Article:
Shown above is the CONVAC control panel and the LNV bypass valve assembly. The control panel includes displays
for Vacuum, Velocity, Discharge Pressure and Bypass Position and becomes the primary operating instrument. The LNV bypass
valve precisely meters the bypass water. Other CONVAC system components include a dedicated
hydraulic system and a pump inlet pressure sensor.
Dredge operation without CONVAC
Dredge pump inlet pressure (vacuum) is the operator's main source of information as to when and what should
be done to maintain dredge production. Inlet pressure is an indicator of the density of the slurry that is flowing
up the suction pipe to the pump inlet. With a constant pump speed the inlet pressure can be varied to maintain a constant
velocity. When this occurs, the slurry density remains nearly constant in the suction pipe and solids production
will be nearly constant. The operator's task is to maneuver the suction inlet so that the inlet pressure is
maintained as required to maintain production at the desired rate.
Slurry density is determined by the ratio of solids to water in the mixture flowing in the suction pipe. Moving the
suction inlet changes the ratio by increasing or decreasing the amount of solids taken into the suction inlet. The
desired production rate and velocity determines the correct amount of solids. The suction inlet is moved into the
material bank to increase the amount of solids and moved away from the material bank to decrease the amount of solids.
The operator must constantly monitor and adjust the inlet pressure to maintain the desired rate of production.
If the operator does not make the correct adjustment the system will either overload and plug or production will
be less than the desired rate.
If excess pumpable solids are available at the suction inlet the CONVAC does the major part of the operator's task
by automatically adjusting the amount of water entering the suction pipe.
Dredge operation with CONVAC
With CONVAC the operating goal remains the same - keeping the proper amount of solids coming into
the suction. The difference is that the CONVAC will automatically regulate the solids to water ratio in the suction.
The operator inputs the maximum vacuum setpoint on the control box touchpad. The suction is maneuvered to create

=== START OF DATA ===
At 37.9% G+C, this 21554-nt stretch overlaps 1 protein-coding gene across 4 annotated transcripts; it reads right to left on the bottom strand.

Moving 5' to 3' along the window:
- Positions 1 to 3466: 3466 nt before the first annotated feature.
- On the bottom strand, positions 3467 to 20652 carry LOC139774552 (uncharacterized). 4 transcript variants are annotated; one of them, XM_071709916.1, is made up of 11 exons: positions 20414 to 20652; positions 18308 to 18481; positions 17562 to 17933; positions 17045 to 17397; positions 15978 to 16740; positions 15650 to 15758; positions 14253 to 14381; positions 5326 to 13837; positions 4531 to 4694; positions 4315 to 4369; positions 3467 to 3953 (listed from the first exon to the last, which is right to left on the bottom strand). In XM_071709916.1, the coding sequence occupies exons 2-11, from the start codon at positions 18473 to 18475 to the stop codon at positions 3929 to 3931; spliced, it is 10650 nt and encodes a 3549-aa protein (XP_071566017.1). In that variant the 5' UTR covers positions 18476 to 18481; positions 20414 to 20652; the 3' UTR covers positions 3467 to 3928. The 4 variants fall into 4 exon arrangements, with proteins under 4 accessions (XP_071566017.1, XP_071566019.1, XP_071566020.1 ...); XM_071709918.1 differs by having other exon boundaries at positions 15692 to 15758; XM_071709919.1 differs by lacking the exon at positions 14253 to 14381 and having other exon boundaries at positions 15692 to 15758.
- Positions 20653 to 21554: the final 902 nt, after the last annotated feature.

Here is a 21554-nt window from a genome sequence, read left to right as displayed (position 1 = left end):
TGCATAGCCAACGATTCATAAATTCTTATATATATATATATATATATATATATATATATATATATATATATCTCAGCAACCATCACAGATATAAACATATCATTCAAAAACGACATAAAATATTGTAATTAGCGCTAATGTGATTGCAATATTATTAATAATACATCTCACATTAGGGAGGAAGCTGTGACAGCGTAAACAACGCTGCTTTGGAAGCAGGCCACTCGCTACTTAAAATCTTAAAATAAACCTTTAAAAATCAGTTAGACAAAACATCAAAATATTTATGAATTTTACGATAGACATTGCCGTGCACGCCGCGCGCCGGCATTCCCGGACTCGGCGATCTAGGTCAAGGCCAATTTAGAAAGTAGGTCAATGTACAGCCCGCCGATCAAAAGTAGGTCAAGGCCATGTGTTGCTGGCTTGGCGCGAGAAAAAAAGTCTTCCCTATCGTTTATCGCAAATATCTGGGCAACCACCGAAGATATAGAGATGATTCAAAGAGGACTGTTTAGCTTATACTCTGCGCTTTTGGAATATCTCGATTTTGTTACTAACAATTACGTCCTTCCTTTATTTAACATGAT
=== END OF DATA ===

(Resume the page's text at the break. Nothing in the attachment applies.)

excess pumpable solids at the suction inlet and the vacuum reading increases to the setpoint. At this time the
bypass valve opens only as much as required to prevent the vacuum reading from rising above the setpoint. The
position of the bypass valve is indicated on the bypass valve position display.
The position display becomes the primary display to indicate when the excess solids are available at suction inlet.
Ideally, excess solids will be available and the bypass valve will be "modulating" to control the vacuum. When this occurs there will be continuous production at the desired rate.
If a cave-in covers the suction inlet the bypass valve will open further to assure that adequate water is available
to maintain system flow. If the cave-in does not stall the cutter the operator can leave the suction in the
material and let the CONVAC adjust the solids to water ratio and maintain uninterrupted production. If the cutter
is stalled the ladder need only be raised as required to unstall the cutter.
In addition to the vacuum setpoint, the CONVAC control box also has a setpoint for low system velocity. If the
system velocity drops below the setpoint the bypass valve will open until the system velocity rises. The low system
velocity setpoint is a fail-safe feature to prevent pipeline plugging if the system becomes overloaded.
The CONVAC system takes the drudgery and stress out of dredge operation by continuously monitoring and maintaining
the desired vacuum. Even the most attentive and caring operator cannot duplicate the relentless control of the
CONVAC. The CONVAC system will pay for itself by increasing production and preventing pipeline plugging. Profits
will rise when CONVAC controls the rate of solids intake.